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Clean Cars Would Save $260 Million Over Thanksgiving

Fuel-efficient cars like the Nissan Leaf are becoming more popular, and if everybody exceeded federal efficiency guidelines, the savings would top $260 million over the Thanksgiving weekend.
http://www.flickr.com/photos/nissanev/5180346422/
Fuel-efficient cars like the Nissan Leaf are becoming more popular, and if everybody exceeded federal efficiency guidelines, the savings would top $260 million over the Thanksgiving weekend.

A new report by an environmental group suggests that if all cars on the road this holiday weekend met President Obama's new fuel efficiency standards, gas consumption in America would drop by $260 million.

"They would save over $15 just over the Thanksgiving holiday, which is enough to put a few extra Pumpkin pies on the table for dinner," says Jillian Hertzberg with Environment America, breaking down the numbers per family. Hertzberg says under the plan, oil consumption would decrease by 75 million gallons during Thanksgiving travel alone.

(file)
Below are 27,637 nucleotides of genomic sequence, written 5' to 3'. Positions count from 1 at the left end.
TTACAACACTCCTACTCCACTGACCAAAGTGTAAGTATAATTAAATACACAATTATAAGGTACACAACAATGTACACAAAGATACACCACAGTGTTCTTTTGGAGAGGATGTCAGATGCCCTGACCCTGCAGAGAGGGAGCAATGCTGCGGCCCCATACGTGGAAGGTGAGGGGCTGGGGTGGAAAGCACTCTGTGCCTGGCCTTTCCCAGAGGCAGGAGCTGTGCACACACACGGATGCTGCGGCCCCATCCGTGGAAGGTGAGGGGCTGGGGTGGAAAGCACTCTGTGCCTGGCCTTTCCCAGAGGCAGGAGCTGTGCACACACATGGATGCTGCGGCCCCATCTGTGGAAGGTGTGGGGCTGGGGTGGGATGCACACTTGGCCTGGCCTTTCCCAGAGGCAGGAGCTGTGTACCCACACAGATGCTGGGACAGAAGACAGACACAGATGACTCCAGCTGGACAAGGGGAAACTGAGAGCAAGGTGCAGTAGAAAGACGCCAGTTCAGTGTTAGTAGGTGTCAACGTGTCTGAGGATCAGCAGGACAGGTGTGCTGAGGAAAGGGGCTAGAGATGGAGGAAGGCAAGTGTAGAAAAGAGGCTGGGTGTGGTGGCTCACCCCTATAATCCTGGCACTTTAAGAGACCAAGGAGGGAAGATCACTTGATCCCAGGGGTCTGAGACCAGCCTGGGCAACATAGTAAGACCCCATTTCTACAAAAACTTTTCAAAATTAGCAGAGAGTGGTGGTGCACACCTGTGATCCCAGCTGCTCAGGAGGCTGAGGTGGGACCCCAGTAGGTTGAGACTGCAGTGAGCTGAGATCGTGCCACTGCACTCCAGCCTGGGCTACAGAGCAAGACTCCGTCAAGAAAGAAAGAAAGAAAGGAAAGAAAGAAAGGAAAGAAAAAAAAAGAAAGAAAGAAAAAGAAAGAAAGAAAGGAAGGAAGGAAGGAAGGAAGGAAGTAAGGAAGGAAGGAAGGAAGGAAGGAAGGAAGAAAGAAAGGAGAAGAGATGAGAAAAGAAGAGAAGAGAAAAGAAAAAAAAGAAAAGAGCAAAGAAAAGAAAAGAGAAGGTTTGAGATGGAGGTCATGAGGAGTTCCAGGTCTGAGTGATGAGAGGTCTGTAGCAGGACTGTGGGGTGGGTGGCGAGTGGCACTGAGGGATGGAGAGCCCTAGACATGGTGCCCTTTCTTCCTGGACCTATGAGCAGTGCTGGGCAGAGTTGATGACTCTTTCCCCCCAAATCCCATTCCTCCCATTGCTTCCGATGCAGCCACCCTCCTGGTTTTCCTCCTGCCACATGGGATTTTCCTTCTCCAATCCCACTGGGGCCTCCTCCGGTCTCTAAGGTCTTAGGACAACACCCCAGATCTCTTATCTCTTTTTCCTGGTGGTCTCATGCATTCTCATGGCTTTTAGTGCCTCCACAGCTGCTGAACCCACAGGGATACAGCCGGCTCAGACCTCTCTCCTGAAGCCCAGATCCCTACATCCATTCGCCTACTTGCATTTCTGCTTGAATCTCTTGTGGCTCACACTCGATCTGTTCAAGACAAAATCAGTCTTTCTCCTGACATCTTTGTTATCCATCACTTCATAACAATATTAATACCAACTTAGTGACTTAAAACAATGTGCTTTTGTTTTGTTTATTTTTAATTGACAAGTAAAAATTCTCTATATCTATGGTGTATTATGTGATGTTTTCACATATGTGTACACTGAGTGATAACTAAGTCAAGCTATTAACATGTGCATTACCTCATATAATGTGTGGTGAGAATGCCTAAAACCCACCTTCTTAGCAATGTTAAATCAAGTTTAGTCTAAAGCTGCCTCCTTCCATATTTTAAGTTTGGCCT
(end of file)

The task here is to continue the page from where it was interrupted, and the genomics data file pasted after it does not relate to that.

Consumer Reports' Online Automotive Editor Jeff Bartlett says, when it comes to saving money on gas, the majority of car owners are willing to pay more upfront: "Gas prices are hitting people in their wallets, but they're also impacting people’s green perceptions," Bartlett says. "And increasingly, we're seeing that people are very aware of the impact driving a car has on the environment, as well as our national petroleum policies."

That may be why, as Vince Sheehy of Sheehy Auto Stores is gearing up for Black Friday sales at his local dealerships, the 100-percent electric Nissan Leaf is nowhere in sight. The Leaf is Consumer Reports' top-ranked vehicle for fuel efficiency.

"The Nissan Leaf is off to a good start," says Sheehy. "I think it’s pretty much sold out for the year."

The 100-percent electric car can run for 100 miles per charge on average, but Sheehy says buyers don't have to go electric to save on gas. "There’s been a tremendous improvement in the fuel efficiency in what we call the mainstream vehicles and I think that’s really narrowed the gap with the hybrids," he says.

President Obama is hoping to close that gap by the year 2025. That's when he's proposed all cars and light trucks get at least 54.5 miles per gallon.

Correction: The original version of this story mis-stated the power source of the Nissan Leaf, and listed its mileage as 100 miles per gallon. The Leaf is an electric car that can travel an average of 100 miles per electric charge.

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